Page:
The Common House

Yesterday I built some shelves for the pantry, and it’s actually being used for pantry-like functions for the first time in its existence. Having our food spread out in an easy to see and accessible way is probably more novel than it should be. I feel like I’m standing in front of the refrigerator with the door open.

Moving the kitchen in and out has become one of the dreaded spring/fall tasks. Until we finish the walls and the floor of the common house we have to move everything out to work on it. We were hoping this would be the last year we’d have to move it in and out, but we’ll have to do it all again next year as well.

We’re prioritizing the finish work on the common house for next year. The water system(hot indoor on-demand showers!) is the driving force. It’s also getting old explaining to every visitor that no, the common house isn’t done yet. We want to have at least one nice finished place to show as an example of what can be done using these sustainable techniques as soon as possible.

Rocket Stoves!

We’ve also been working on heating for the winter. I just finished work on the rocket stove in my side of the duplex. Jesse has the first phases of his complete, and John is gathering materials for his slightly more complex design.

The only thing I would do different on mine so far is to use 5″ flue pipe instead of 4″. Still though, it works remarkably well, and since it basically just burns twigs and small branches I can collect enough wood to burn for 4-6 hours in just a few minutes and I don’t even have to chop anything!

The draft created by the chimney effect and the insulated burn chamber are really exceptional. The sound it makes reminds me of the sound the space shuttles made(past-tense boo!) when they were taking off.  I find it very soothing.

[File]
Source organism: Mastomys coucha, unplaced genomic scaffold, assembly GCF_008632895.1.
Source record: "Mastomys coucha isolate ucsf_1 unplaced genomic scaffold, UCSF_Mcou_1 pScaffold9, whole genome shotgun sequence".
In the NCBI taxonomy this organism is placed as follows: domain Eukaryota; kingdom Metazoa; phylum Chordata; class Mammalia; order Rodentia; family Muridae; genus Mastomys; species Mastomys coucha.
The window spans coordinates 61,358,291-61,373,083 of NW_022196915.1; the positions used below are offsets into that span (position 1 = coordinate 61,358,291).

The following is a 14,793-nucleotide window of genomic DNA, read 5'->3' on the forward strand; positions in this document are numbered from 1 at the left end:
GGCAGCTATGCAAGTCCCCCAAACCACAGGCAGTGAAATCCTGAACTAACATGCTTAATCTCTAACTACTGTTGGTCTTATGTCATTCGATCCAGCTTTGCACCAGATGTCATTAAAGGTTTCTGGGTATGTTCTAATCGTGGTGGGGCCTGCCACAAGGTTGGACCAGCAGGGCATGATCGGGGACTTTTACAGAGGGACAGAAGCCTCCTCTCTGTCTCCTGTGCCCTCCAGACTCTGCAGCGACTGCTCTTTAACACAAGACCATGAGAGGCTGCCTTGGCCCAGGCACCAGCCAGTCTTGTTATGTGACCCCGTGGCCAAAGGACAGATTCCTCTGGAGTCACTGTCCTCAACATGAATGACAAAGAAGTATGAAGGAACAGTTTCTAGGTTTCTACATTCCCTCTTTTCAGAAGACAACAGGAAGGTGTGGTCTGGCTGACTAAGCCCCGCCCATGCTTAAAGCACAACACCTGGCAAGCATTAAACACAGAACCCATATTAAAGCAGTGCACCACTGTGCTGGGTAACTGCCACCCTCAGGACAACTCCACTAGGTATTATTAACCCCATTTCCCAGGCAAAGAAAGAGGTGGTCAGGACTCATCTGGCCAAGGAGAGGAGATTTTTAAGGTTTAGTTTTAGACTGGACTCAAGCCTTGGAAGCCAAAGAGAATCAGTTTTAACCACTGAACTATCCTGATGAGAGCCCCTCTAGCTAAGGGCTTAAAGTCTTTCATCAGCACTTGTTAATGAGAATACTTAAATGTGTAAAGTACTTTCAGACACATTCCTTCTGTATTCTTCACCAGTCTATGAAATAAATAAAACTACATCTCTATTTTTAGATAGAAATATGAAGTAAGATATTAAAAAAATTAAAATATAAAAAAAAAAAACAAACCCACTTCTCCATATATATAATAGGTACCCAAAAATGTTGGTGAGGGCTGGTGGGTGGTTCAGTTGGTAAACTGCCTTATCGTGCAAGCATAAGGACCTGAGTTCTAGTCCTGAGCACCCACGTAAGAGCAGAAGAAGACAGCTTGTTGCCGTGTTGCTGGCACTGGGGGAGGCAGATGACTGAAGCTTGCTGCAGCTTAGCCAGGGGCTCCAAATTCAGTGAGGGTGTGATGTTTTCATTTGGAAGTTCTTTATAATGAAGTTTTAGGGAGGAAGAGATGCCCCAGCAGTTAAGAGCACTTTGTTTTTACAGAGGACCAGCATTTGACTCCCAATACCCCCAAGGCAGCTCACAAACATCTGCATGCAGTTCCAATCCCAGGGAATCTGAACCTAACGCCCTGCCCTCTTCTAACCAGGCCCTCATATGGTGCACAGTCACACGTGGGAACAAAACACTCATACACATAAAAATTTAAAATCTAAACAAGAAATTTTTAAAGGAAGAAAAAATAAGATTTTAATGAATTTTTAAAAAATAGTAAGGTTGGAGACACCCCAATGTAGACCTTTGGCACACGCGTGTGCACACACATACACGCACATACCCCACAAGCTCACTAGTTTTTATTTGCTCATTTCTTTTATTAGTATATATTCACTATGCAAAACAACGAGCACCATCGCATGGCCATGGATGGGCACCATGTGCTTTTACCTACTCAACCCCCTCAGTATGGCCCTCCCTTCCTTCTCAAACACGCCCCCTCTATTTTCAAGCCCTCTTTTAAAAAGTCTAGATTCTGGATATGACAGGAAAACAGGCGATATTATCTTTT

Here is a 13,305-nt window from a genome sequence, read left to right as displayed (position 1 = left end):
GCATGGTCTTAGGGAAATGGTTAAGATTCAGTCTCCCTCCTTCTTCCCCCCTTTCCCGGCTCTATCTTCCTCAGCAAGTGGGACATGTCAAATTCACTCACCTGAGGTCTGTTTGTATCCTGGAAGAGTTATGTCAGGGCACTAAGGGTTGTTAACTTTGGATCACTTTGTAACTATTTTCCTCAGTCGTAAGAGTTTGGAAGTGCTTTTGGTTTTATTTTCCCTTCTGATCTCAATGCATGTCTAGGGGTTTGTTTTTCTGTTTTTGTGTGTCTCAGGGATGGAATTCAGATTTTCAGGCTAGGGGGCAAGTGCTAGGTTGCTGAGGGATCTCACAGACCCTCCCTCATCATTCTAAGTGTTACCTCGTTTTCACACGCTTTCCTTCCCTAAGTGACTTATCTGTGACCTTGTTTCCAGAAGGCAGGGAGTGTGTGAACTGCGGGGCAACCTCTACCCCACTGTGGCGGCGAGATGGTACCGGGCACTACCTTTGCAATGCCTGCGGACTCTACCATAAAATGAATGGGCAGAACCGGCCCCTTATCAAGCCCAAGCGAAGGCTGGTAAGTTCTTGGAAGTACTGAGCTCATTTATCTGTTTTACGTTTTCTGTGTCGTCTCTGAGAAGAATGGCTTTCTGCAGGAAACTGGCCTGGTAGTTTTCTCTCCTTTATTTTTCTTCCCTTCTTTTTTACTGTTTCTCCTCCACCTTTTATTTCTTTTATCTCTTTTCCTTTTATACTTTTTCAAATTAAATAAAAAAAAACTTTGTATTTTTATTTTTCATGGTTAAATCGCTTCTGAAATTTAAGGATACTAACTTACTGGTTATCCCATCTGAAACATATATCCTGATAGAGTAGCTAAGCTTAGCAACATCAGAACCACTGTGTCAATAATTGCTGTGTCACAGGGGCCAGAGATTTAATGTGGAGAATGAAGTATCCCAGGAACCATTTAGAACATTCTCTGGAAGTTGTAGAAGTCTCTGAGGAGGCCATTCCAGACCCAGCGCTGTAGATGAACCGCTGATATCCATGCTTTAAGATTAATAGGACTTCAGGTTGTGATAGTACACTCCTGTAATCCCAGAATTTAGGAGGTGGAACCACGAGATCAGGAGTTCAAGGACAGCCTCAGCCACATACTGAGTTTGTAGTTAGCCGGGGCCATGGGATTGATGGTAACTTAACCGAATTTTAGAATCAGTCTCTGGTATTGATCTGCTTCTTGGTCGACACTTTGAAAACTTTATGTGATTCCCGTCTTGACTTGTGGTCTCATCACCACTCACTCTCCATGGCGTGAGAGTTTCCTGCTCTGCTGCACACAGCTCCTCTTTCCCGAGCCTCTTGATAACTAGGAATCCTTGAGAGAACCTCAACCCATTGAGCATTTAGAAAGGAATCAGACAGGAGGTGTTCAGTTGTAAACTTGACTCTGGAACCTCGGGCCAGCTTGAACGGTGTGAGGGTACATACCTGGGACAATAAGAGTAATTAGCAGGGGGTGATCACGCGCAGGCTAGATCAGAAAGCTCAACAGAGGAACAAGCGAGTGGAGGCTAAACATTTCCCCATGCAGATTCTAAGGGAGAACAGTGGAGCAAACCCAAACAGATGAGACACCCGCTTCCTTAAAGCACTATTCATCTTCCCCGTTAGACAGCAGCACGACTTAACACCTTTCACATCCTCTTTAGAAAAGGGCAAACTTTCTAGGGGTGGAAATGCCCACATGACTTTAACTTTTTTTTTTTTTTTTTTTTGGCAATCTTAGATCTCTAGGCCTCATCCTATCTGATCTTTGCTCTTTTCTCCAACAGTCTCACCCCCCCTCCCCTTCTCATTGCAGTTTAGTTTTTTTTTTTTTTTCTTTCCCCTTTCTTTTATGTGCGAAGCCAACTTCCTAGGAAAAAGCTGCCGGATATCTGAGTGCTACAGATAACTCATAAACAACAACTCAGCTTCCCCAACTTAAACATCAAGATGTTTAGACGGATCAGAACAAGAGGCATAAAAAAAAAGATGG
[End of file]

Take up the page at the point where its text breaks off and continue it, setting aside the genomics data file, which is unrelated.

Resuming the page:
I set mine up with a small cooking area as well as a platform to keep things hot.  I’ve cooked a couple batches of ramen(don’t judge me) on it so far, but I see a lot of tea being brewed in the future.

Harvest Festival

The harvest festival went well, although we’re contemplating moving it later in the year and using it as a time to celebrate our accomplishments for the year and to essentially close out the building season. We had a good turnout of friends and neighbors though, and I believe everyone had a good time.  The homemade hard lemonade certainly didn’t hurt!

Adventures in E. Coli

Many of our neighbors are hesitant to eat anything we’ve grown since word is out that we use humanure to grow our food. With that in mind I ran some tests for e.coli(Thanks to Sarah for acquiring the tests!) just to make sure we’re doing things correctly.

I tested our garden soil that I hadn’t added humanure to, some that I added humanure to last year, straight 1 year old humanure, and 1 year old composted alpaca manure. The results are in! The alpaca manure showed 4 e. coli colonies on the 2 tests, which is within safe limits, there was 1 e. coli colony on 1 of the tests that just had plain garden soil and there were no e.coli colonies found on any of the 7 tests that were done on straight humanure or soil amended with humanure.

Let me repeat that, despite doing more tests on the humanure compost and humanure-amended soil than on the other samples, we were unable to find a single cell of e. coli.  In other words, our humanure compost is totally safe!

We believe the alpaca manure didn’t compost as thoroughly because of how compacted it was.  The manure came from cleaning out the alpaca stalls in the spring and had been tromped on all winter.

While that should put everyone’s mind at ease I doubt the fecalphobes, ie most of society, will be too reassured. In order to utilize our humanure while still compromising with the fecalphobes we’re now only applying the humanure to the fruit trees and using alpaca manure on the veggie beds, despite it showing higher levels of e. coli than the humanure, although still within safe levels.

Winter Goals

We’re organizing ourselves for winter projects. Those include working on organizational aspects such as becoming a non-profit organization, restructuring our volunteer program, and getting training as meeting facilitators. I personally plan on doing more introspective work, meditating, reading, taking long walks, etc.  Oh, and I’ll also be working on editing together the video footage we shot this year into something presentable.